Rabbi Daniel Lapin says:

Oh yes, Timothy–
For years I have dreamed of witnessing the conversation when Abraham knocked on Shem’s door and said, “Hi, I’m Abe, and some of my students and followers have been telling me that you’ve been teaching about God for years already. I don’t know why we haven’t met till now!”

Cindyc says:

Great advice. Thank you.

Rabbi Daniel Lapin says:

You’re so welcome Cindy,

JustHereToHear says:

I have much to learn from this particular piece. Thank you dear Rabbi.

Janice says:

Thank you for this insight into job satisfaction. I’ve always enjoyed the work I do and the points you make are a part of my life every working day. I love helping and serving people and God has blessed me with a job where I can do this.

Bambang Dewandaru says:

What do Noah and Abraham appearance (dis) similarities as a result of around 950 years. I remember Joseph’s boss amazement when seeing his father appearance after he had been complaining for many years. How old are you? said he.
Thankyou Rabbi for the insight.
Bambang D, Jakarta, Indonesia

Richard Jenny says:

Another good life lesson. And maybe Abraham was saved from Nimrod as a newborn/toddler and was raised by Noah. Have you ever heard that angle?

Teresa Phillips says:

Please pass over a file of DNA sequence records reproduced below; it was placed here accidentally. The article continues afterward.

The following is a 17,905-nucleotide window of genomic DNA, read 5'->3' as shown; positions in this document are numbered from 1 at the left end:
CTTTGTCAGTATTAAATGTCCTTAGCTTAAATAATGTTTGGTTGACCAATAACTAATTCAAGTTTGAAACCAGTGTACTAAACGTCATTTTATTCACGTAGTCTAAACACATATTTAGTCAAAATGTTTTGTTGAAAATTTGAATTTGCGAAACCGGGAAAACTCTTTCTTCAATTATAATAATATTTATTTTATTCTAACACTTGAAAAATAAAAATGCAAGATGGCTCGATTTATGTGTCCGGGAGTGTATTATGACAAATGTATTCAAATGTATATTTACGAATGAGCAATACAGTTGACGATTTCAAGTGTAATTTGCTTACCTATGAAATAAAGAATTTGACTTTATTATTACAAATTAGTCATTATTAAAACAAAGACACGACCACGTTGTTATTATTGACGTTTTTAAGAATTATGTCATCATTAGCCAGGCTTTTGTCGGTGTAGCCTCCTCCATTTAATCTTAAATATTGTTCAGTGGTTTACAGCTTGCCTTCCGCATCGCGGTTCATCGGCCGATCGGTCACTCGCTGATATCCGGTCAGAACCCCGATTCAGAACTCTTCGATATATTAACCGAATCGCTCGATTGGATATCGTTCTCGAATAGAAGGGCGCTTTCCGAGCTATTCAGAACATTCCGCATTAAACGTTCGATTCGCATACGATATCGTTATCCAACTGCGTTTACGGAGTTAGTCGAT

Richard, I have studied that. It’s in the ancient Book of Jasher that tells that Abram spent years with Noah & Shem. Fascinating reading. Also explains why Lot ended up tagging along with Abram . . . . because Abram’s older brother, Haran, was burned in the fire/furnace ordered by Nimrod.

Vickie L Sanderson says:

What a treasure this weeks teaching is, Rabbi! Not that all teachings are not treasures, however, this week’s chest has gigantic diamonds in it. Thank you for this blessing.

John says:

Where did the Christian NT get the idea that Noah was a “Preacher of Righteousness” (2 Peter 2:5)? The commentaries I can find that say anything about this merely say it was a “Jewish tradition” (the Jubileess) or deduce it as necessarily true of a man “who walked with God”

Rabbi Daniel Lapin says:

You’re so welcome Vickie–
Great to hear from you

Anita Brownstein says:

I was moved by your comment about dressing with dignity at work. Thanks for your thoughts on professionalism and its positive result on one’s own happiness.

Rabbi Daniel Lapin says:

You’re so welcome Anita–
We appreciate your kind words. Not everyone can grasp the wisdom of dressing appropriately and being professional so we’re grateful you do.

Deron Smith says:

OK, I agree with your overall point, but Scripture (Specifically 2 Peter 2:5) says [God] preserved Noah, a preacher (or herald) of righteousness,… Are you saying Peter was not speaking by the Holy Spirit and doesn’t know what he’s talking about? Noah also did what Abraham did, but no one listened.